I thought the Swans and Psychic TV’s outré musical experiments may’ve been influential?

Yeah. Yeah. I had a few Psychic TV live records. It was the year they were releasing one live record every month. Genesis P. Orridge was really cool. But only a little bit of the Swans, though Michael Gira played Australia recently.

How’d you hook up with Fiona?

She’s been around since the first album. We moved from Perth to Melbourne—which is a better music town. Perth was like a smaller version of San Diego, but more remote. It’s cool for surf waves, but we moved to Melbourne and Fi came with us. We’ve known each other 10 years.

I heard Gala Mill was recorded in a haunted Tasmanian factory.

We didn’t see any ghosts, though. It was in one of the first Australian farms built in the 1900s. Australia is only as old as California, so, it was in a middle-of-nowhere farm. It was a custom-made studio waiting to happen. All it needed was recording equipment. It was like being on holiday and getting a record done. It worked out good.

How would you compare Gala Mill to its subsequent follow-up, Havilah?

Gala Mill is heavier, but not in a depressing way or in its sonic assault.

Several of Havilah’s slow songs compete favorably against the usual expeditiously blitzing savagery. There’s ‘Cold And Sober’ plus caliginous break-up lament, ‘The Drifting Housewife.’

As for ‘The Drifting Housewife,’ there was a gazillion love songs, so I figured I’d write a divorce song. We could do all sorts of stuff. It doesn’t have to be political.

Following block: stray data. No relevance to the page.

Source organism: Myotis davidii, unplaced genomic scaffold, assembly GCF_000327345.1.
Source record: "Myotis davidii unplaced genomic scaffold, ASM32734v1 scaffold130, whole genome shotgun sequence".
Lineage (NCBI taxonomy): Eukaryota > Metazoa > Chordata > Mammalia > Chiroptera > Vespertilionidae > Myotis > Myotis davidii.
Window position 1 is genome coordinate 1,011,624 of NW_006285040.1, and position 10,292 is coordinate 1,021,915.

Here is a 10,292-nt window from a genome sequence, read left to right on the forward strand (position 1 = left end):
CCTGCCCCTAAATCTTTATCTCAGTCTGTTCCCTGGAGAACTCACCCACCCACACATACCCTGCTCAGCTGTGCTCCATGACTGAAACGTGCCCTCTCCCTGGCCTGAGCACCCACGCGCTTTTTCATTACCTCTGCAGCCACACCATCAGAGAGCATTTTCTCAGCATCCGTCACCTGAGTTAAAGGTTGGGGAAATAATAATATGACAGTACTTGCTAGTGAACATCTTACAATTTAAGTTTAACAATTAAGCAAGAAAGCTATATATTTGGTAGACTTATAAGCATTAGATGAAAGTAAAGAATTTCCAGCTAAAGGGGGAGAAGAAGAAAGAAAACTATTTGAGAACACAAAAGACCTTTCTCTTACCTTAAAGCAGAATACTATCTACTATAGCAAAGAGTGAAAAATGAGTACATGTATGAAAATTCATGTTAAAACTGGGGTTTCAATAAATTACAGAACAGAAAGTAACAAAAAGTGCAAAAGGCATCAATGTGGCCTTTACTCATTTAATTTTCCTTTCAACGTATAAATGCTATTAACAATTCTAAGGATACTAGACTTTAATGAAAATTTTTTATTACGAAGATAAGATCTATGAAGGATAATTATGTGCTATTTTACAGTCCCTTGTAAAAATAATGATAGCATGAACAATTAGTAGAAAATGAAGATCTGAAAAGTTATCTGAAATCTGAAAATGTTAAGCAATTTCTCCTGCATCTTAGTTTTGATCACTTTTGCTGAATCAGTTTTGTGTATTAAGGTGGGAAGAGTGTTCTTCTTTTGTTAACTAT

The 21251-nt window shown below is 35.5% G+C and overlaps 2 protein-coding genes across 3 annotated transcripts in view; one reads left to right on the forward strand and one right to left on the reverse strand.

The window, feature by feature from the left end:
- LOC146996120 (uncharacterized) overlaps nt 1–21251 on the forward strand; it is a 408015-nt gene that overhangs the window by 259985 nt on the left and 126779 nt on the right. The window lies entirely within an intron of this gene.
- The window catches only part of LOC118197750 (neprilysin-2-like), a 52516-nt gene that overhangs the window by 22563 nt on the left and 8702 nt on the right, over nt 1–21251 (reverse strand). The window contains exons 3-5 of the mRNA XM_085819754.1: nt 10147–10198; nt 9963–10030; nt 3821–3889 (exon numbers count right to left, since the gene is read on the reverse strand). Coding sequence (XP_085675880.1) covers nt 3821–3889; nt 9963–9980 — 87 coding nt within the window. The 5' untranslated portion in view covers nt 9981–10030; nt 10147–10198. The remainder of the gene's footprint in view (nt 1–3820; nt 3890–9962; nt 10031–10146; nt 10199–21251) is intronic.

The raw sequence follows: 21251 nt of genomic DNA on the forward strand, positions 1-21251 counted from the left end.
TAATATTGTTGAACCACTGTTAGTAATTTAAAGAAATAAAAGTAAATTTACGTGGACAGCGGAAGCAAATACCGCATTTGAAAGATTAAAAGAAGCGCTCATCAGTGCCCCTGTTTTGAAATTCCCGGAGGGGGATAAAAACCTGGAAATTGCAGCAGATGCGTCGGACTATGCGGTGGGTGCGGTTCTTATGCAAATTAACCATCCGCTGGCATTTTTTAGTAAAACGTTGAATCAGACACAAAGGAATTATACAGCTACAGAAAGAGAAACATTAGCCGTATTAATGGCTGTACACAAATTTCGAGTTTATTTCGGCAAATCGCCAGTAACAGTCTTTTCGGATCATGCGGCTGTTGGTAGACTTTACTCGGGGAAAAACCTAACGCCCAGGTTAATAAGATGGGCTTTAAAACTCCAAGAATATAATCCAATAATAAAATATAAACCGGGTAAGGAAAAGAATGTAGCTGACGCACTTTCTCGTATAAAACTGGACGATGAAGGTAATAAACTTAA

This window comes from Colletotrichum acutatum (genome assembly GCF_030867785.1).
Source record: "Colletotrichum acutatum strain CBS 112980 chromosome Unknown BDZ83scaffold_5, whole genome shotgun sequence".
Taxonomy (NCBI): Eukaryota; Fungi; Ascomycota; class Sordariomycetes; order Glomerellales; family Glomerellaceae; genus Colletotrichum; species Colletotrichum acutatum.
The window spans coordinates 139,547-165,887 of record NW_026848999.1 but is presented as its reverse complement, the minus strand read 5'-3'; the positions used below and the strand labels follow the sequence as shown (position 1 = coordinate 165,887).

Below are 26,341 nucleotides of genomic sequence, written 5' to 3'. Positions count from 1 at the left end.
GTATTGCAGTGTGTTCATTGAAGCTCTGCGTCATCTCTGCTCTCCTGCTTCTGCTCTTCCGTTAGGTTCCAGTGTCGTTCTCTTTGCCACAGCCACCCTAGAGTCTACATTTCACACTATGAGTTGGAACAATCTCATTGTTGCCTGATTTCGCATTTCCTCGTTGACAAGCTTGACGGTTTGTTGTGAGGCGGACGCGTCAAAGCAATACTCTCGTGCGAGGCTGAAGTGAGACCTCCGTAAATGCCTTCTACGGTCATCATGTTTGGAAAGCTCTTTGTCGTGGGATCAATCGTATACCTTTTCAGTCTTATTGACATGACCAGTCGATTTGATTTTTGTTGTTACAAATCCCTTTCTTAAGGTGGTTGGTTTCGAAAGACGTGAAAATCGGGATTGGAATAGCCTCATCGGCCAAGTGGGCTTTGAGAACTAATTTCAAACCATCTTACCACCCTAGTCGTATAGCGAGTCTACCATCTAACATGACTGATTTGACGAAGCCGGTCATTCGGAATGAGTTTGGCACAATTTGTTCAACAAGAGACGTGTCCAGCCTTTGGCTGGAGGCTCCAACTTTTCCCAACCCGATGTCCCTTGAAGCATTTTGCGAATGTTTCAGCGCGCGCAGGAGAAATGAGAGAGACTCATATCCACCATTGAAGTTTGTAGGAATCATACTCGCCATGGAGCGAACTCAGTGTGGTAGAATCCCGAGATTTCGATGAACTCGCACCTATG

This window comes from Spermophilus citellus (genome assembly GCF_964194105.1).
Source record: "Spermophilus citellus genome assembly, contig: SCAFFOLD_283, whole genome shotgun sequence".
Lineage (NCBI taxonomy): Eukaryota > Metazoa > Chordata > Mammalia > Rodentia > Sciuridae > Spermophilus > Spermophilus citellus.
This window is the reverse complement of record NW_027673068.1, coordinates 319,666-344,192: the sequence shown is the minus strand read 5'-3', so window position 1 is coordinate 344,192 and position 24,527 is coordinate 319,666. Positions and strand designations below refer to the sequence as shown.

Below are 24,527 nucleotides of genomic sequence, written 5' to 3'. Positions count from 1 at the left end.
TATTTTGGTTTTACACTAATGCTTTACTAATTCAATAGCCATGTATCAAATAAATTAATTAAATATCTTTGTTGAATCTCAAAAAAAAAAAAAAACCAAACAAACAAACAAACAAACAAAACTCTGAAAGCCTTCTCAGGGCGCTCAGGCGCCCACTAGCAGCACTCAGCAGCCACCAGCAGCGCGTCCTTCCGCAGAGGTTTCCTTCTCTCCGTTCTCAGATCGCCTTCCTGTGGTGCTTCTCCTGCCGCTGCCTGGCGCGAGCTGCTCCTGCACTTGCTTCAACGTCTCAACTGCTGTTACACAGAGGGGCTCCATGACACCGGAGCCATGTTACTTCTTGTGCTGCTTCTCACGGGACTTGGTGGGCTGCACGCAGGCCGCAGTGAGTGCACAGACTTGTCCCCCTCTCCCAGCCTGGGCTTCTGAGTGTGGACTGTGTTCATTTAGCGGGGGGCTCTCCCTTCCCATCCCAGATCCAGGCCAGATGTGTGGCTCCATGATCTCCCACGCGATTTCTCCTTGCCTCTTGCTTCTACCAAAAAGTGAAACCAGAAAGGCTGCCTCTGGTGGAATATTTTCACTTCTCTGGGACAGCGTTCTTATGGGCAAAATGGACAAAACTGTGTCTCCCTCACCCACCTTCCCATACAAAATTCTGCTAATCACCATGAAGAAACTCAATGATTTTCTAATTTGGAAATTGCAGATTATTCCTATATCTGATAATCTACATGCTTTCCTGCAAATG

What are some of your political views? Are they as bleak and portentous as your lyrics sometimes indicate?

The world is pretty complicated. It’s a lack of people having enough knowledge of what’s happened before that really makes them freak out about shit. Obviously it’s not good to have these current economic conditions. But we’re not living in the streets and we’re not all gonna get killed by terrorists. It’s unnecessary hysteria.There’s room to be philosophical, but it’s not the first time financial institutions have collapsed. It’s not the first recession anyone’s been bogged down in.

I was quite intrigued by ‘The Minotaur,’ with its scraggly Captain Beefheart-like anxiety and scruffy elegiac characters.

It’s about modern day losers. ‘The Minotaur’ is the offspring of a bull sent down by the gods. He’s just in a maze. And that sort of predatory depressive weirdness happens all the time, a progeny of a fucked up relationship—like the kids locked in their bedrooms getting into porn and ultra-violent video games. It’s just mysterious anti-social behavior. They’re entertaining the worst traits humans have. It’s relatively harmless, but in a stupid way. It’s all about buying a bunch of useless shit that’s obsolete in a week and you’re bored with it so you have to buy more.

You’ve mentioned online how much blues artists such as Blind Willie Johnson fascinate you.

Blind Willie McTell, too. Everybody talks about Robert Johnson, and he’s cool, but there’s quite weirder, more dexterous, and stranger dudes, like Mississippi John Hurt, Fred Mc Dowel—the finger-picking and the song structures. Take Hubert Sumlin, Howlin’ Wolf’s guitarist. We did a song, ‘De Kalb Blues,’ an old Leadbelly song. We’ve done Blind Willie Johnson’s ‘Motherless Children.’ I’m into all that fucking amazing stuff. That’s what got me into songwriting originally, rather than just Jimi Hendrix and Jimmy Page’s pyrotechnic stuff.

This and John Fortunato’s many articles on music can be found at beermelodies.com.

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